Fed rate hikes are expected to hurt bond prices, which move inversely to yields. Besides the headline GDP figure, analysts said details such as the slight decrease in the core personal consumption expenditures gauge to 0.8 percent spurred demand for Treasurys.
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"The PCE core part of the GDP report was a reminder that inflation is still quite weak, and that adds to a bid in the bonds," said market strategist Lou Brien of DRW Trading in Chicago. He said renewed weakness in inflation could delay Fed rate hikes.
U.S. 30-year Treasury yields hit their lowest in 3-1/2 weeks at 2.84 percent. Long-dated bonds benefited from institutional investors' purchases for the purpose of month-end portfolio readjustments.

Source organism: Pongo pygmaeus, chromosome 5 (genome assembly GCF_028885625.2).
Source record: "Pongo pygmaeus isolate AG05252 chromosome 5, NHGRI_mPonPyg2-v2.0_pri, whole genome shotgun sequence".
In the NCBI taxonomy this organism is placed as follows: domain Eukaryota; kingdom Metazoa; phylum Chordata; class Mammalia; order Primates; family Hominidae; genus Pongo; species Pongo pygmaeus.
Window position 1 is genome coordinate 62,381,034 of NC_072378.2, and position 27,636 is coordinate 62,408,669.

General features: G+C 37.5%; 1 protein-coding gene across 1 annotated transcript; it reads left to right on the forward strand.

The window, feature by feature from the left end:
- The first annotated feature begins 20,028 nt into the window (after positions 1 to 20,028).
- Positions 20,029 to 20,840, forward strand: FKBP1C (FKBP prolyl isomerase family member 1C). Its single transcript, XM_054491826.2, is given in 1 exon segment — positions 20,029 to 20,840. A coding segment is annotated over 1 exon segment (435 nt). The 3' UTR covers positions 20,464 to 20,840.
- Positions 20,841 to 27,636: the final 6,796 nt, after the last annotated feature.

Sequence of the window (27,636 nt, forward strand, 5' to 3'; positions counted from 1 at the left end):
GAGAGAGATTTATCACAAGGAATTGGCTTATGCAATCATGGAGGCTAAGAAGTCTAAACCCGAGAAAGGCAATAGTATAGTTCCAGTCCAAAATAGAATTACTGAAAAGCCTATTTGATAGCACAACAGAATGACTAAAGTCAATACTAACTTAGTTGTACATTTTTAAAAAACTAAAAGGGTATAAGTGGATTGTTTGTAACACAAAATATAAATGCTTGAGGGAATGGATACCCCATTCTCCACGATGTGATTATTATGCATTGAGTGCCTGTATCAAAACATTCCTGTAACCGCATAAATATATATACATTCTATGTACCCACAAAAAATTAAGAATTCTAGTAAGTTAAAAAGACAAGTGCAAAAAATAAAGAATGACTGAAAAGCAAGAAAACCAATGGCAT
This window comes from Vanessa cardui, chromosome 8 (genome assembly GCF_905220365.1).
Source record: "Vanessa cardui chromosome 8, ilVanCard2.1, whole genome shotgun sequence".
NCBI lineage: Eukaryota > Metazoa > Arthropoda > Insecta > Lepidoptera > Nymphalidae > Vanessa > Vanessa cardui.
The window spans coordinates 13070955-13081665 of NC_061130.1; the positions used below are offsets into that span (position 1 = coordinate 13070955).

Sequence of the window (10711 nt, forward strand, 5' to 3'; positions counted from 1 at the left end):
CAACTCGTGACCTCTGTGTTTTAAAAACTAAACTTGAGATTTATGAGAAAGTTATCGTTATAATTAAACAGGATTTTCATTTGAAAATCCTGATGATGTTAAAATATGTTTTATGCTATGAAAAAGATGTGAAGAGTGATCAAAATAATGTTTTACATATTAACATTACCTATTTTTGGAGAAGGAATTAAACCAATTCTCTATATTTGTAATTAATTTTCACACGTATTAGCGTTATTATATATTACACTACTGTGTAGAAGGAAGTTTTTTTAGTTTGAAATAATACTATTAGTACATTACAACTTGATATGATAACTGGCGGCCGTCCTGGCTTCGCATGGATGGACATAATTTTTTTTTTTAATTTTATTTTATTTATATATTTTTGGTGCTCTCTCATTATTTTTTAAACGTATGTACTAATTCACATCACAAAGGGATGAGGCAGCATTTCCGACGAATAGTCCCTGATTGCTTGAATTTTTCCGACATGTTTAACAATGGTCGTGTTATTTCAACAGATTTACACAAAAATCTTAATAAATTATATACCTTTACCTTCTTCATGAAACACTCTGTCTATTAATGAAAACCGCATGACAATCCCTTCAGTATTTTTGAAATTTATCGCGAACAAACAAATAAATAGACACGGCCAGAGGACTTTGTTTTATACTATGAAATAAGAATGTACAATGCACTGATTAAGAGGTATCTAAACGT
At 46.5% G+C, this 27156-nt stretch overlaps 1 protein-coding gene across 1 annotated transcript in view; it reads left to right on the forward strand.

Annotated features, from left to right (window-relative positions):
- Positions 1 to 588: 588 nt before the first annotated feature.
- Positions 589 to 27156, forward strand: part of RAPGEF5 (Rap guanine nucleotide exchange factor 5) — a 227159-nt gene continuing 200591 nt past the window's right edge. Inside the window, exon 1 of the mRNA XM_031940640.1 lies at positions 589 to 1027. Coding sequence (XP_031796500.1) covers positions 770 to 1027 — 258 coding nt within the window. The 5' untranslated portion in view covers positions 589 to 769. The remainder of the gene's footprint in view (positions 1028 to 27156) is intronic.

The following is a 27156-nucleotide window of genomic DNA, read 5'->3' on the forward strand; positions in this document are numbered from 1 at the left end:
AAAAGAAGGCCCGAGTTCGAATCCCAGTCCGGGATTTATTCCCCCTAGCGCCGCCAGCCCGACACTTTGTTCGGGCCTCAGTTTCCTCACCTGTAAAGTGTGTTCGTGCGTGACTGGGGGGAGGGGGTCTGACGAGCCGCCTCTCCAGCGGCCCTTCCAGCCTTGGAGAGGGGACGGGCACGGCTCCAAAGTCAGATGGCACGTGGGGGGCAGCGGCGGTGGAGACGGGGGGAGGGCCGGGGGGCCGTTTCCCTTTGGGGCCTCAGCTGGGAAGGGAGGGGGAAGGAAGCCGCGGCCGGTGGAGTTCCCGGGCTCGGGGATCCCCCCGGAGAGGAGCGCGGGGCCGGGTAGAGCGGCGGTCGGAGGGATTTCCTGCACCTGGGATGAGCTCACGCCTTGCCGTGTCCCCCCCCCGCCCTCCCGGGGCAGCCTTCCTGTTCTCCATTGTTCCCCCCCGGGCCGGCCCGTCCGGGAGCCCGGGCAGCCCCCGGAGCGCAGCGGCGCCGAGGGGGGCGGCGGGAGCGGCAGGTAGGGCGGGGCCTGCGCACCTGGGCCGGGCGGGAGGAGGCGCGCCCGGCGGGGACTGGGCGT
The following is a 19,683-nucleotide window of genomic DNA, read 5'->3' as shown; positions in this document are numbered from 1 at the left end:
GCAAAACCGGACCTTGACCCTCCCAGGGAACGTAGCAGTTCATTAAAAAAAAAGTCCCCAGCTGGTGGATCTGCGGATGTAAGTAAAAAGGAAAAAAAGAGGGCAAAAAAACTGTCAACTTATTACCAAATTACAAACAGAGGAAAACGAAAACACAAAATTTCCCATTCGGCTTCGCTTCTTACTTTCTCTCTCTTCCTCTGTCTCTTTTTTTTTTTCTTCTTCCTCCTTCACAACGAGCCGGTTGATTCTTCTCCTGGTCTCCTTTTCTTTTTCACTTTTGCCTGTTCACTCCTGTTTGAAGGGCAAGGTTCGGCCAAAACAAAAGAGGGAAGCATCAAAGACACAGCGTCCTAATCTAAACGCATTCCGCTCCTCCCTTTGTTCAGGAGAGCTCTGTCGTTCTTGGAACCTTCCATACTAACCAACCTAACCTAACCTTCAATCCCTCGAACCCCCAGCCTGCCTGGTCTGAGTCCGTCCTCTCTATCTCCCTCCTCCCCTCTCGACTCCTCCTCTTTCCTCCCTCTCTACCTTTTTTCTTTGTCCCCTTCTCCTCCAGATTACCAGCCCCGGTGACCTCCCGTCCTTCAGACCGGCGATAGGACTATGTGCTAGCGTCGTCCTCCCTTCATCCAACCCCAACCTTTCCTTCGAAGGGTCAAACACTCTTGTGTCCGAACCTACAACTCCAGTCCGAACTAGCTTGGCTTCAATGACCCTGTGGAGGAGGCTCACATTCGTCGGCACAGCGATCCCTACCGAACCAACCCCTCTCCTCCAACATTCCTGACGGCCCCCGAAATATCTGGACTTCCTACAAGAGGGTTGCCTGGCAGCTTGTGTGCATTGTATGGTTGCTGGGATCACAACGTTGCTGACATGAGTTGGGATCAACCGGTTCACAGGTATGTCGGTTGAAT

"Even small repositioning could have led to this marginal rally in bonds" given a lack of liquidity in the bond market, said portfolio manager Sam Diedrich of PAAMCO in Irvine, California.
U.S. 30-year Treasury yields were set for their biggest weekly decline since mid-March of about 12 basis points, while benchmark 10-year note yields were set for their biggest weekly decline since the week ended April 3 of about 11 basis points. Benchmark yields also hit their lowest level in 3-1/2 weeks, at 2.09 percent. U.S. two-year notes, which are sensitive to Fed rate hike expectations, hit their lowest level in a week at 0.6050 percent.
Benchmark and 30-year yields were still set to post their second straight monthly rise in yields, however.
Price action was muted near the end of trading. U.S. 30-year Treasurys yields were at 2.88 percent, from a yield of 2.89 percent late Thursday. U.S. 10-year notes yields were at 2.12 percent, from a yield of 2.13 percent late Thursday.